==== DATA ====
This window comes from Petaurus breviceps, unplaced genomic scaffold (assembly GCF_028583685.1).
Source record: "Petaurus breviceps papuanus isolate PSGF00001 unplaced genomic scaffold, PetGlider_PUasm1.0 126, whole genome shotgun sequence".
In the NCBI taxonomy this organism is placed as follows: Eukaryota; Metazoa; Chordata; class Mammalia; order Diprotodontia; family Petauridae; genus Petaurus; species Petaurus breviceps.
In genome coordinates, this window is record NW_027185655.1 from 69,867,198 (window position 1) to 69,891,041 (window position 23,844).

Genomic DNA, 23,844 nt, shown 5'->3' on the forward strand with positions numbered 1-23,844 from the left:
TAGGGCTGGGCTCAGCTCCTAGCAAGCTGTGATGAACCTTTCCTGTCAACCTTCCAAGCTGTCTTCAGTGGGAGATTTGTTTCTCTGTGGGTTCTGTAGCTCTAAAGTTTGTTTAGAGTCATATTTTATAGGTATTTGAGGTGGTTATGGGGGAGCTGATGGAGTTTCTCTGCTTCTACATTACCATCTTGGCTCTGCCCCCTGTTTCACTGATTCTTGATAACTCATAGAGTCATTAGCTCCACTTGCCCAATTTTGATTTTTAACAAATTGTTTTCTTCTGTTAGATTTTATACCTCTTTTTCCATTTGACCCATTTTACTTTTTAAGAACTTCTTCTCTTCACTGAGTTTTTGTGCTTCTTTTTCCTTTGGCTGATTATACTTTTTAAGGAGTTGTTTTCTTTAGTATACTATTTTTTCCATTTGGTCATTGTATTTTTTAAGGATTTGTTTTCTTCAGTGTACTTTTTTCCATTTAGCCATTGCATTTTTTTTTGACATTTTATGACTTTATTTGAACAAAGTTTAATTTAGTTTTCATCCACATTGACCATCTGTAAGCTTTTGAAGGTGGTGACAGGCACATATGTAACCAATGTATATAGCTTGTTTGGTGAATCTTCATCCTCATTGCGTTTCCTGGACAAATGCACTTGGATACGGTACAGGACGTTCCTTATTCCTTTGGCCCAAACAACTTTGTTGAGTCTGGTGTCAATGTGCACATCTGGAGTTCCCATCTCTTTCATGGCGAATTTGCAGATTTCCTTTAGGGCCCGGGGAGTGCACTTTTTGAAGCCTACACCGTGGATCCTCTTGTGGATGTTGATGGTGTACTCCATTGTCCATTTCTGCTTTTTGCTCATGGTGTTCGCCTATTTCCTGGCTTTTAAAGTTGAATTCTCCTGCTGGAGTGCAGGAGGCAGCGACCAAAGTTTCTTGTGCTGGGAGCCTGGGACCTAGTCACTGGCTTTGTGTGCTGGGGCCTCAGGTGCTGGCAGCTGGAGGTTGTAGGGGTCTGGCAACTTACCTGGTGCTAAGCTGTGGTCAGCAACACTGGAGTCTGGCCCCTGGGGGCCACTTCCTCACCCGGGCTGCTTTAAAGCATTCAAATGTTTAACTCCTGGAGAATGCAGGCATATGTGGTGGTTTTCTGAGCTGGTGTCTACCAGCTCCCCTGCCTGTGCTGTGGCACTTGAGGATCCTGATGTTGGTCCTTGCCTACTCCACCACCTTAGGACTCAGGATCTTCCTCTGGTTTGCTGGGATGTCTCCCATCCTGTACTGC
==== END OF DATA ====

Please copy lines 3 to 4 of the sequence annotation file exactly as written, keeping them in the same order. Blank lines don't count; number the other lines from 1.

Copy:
In the NCBI taxonomy this organism is placed as follows: Eukaryota; Metazoa; Chordata; class Mammalia; order Diprotodontia; family Petauridae; genus Petaurus; species Petaurus breviceps.
In genome coordinates, this window is record NW_027185655.1 from 69,867,198 (window position 1) to 69,891,041 (window position 23,844).